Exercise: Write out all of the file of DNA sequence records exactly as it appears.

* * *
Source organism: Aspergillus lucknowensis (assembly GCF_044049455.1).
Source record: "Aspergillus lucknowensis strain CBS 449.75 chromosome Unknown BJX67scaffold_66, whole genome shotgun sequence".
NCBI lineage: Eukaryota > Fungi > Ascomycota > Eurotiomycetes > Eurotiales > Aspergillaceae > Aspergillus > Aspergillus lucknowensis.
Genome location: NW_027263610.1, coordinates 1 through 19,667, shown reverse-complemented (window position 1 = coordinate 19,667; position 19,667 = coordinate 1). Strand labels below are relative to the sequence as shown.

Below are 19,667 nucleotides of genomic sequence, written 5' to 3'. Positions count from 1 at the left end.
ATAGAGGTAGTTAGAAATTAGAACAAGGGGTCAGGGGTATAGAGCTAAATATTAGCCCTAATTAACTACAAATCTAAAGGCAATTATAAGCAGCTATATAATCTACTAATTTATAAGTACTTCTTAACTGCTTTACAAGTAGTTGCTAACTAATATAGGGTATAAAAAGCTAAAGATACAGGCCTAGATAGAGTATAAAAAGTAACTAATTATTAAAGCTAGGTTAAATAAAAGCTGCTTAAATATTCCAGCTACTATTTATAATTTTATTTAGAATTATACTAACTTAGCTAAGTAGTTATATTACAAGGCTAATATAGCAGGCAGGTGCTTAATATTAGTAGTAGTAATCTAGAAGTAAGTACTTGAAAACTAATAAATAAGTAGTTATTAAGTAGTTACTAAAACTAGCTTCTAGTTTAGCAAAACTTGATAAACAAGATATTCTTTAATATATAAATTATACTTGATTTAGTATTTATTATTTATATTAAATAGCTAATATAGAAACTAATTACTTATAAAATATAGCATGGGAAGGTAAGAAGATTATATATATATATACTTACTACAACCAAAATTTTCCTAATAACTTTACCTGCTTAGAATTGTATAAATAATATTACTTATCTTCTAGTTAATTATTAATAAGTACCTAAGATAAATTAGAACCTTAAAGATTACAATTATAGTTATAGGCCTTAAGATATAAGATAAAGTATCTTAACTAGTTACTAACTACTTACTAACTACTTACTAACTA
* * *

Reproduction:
Source organism: Aspergillus lucknowensis (assembly GCF_044049455.1).
Source record: "Aspergillus lucknowensis strain CBS 449.75 chromosome Unknown BJX67scaffold_66, whole genome shotgun sequence".
NCBI lineage: Eukaryota > Fungi > Ascomycota > Eurotiomycetes > Eurotiales > Aspergillaceae > Aspergillus > Aspergillus lucknowensis.
Genome location: NW_027263610.1, coordinates 1 through 19,667, shown reverse-complemented (window position 1 = coordinate 19,667; position 19,667 = coordinate 1). Strand labels below are relative to the sequence as shown.

Below are 19,667 nucleotides of genomic sequence, written 5' to 3'. Positions count from 1 at the left end.
ATAGAGGTAGTTAGAAATTAGAACAAGGGGTCAGGGGTATAGAGCTAAATATTAGCCCTAATTAACTACAAATCTAAAGGCAATTATAAGCAGCTATATAATCTACTAATTTATAAGTACTTCTTAACTGCTTTACAAGTAGTTGCTAACTAATATAGGGTATAAAAAGCTAAAGATACAGGCCTAGATAGAGTATAAAAAGTAACTAATTATTAAAGCTAGGTTAAATAAAAGCTGCTTAAATATTCCAGCTACTATTTATAATTTTATTTAGAATTATACTAACTTAGCTAAGTAGTTATATTACAAGGCTAATATAGCAGGCAGGTGCTTAATATTAGTAGTAGTAATCTAGAAGTAAGTACTTGAAAACTAATAAATAAGTAGTTATTAAGTAGTTACTAAAACTAGCTTCTAGTTTAGCAAAACTTGATAAACAAGATATTCTTTAATATATAAATTATACTTGATTTAGTATTTATTATTTATATTAAATAGCTAATATAGAAACTAATTACTTATAAAATATAGCATGGGAAGGTAAGAAGATTATATATATATATACTTACTACAACCAAAATTTTCCTAATAACTTTACCTGCTTAGAATTGTATAAATAATATTACTTATCTTCTAGTTAATTATTAATAAGTACCTAAGATAAATTAGAACCTTAAAGATTACAATTATAGTTATAGGCCTTAAGATATAAGATAAAGTATCTTAACTAGTTACTAACTACTTACTAACTACTTACTAACTA